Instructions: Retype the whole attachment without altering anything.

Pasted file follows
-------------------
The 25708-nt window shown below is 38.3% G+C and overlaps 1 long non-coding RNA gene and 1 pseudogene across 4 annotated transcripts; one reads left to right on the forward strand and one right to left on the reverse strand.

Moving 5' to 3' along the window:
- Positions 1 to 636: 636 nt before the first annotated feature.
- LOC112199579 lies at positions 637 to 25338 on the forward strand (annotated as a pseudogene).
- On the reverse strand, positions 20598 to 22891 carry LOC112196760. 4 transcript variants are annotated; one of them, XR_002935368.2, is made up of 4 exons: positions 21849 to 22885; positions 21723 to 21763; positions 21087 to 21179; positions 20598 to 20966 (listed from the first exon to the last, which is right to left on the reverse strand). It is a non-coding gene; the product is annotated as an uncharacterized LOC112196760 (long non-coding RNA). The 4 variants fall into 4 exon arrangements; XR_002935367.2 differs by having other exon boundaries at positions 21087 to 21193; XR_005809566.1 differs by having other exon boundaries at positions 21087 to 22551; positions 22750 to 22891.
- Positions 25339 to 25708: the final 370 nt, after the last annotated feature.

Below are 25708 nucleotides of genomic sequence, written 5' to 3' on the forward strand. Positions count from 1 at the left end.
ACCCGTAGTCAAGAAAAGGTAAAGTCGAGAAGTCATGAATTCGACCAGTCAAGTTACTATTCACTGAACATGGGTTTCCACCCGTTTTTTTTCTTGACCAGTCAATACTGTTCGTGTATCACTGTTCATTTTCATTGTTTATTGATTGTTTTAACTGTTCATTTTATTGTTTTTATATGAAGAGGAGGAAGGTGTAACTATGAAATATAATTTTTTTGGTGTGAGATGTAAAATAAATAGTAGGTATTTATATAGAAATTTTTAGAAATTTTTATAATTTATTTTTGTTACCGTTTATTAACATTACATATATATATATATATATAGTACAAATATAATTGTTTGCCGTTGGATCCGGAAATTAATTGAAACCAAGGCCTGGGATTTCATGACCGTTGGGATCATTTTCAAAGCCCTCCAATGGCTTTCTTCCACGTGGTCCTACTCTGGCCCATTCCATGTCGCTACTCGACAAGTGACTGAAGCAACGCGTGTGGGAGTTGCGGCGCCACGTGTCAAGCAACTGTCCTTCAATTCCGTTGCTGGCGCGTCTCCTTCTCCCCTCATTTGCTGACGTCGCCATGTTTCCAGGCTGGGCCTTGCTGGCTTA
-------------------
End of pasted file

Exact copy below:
The 25708-nt window shown below is 38.3% G+C and overlaps 1 long non-coding RNA gene and 1 pseudogene across 4 annotated transcripts; one reads left to right on the forward strand and one right to left on the reverse strand.

Moving 5' to 3' along the window:
- Positions 1 to 636: 636 nt before the first annotated feature.
- LOC112199579 lies at positions 637 to 25338 on the forward strand (annotated as a pseudogene).
- On the reverse strand, positions 20598 to 22891 carry LOC112196760. 4 transcript variants are annotated; one of them, XR_002935368.2, is made up of 4 exons: positions 21849 to 22885; positions 21723 to 21763; positions 21087 to 21179; positions 20598 to 20966 (listed from the first exon to the last, which is right to left on the reverse strand). It is a non-coding gene; the product is annotated as an uncharacterized LOC112196760 (long non-coding RNA). The 4 variants fall into 4 exon arrangements; XR_002935367.2 differs by having other exon boundaries at positions 21087 to 21193; XR_005809566.1 differs by having other exon boundaries at positions 21087 to 22551; positions 22750 to 22891.
- Positions 25339 to 25708: the final 370 nt, after the last annotated feature.

Below are 25708 nucleotides of genomic sequence, written 5' to 3' on the forward strand. Positions count from 1 at the left end.
ACCCGTAGTCAAGAAAAGGTAAAGTCGAGAAGTCATGAATTCGACCAGTCAAGTTACTATTCACTGAACATGGGTTTCCACCCGTTTTTTTTCTTGACCAGTCAATACTGTTCGTGTATCACTGTTCATTTTCATTGTTTATTGATTGTTTTAACTGTTCATTTTATTGTTTTTATATGAAGAGGAGGAAGGTGTAACTATGAAATATAATTTTTTTGGTGTGAGATGTAAAATAAATAGTAGGTATTTATATAGAAATTTTTAGAAATTTTTATAATTTATTTTTGTTACCGTTTATTAACATTACATATATATATATATATATAGTACAAATATAATTGTTTGCCGTTGGATCCGGAAATTAATTGAAACCAAGGCCTGGGATTTCATGACCGTTGGGATCATTTTCAAAGCCCTCCAATGGCTTTCTTCCACGTGGTCCTACTCTGGCCCATTCCATGTCGCTACTCGACAAGTGACTGAAGCAACGCGTGTGGGAGTTGCGGCGCCACGTGTCAAGCAACTGTCCTTCAATTCCGTTGCTGGCGCGTCTCCTTCTCCCCTCATTTGCTGACGTCGCCATGTTTCCAGGCTGGGCCTTGCTGGCTTA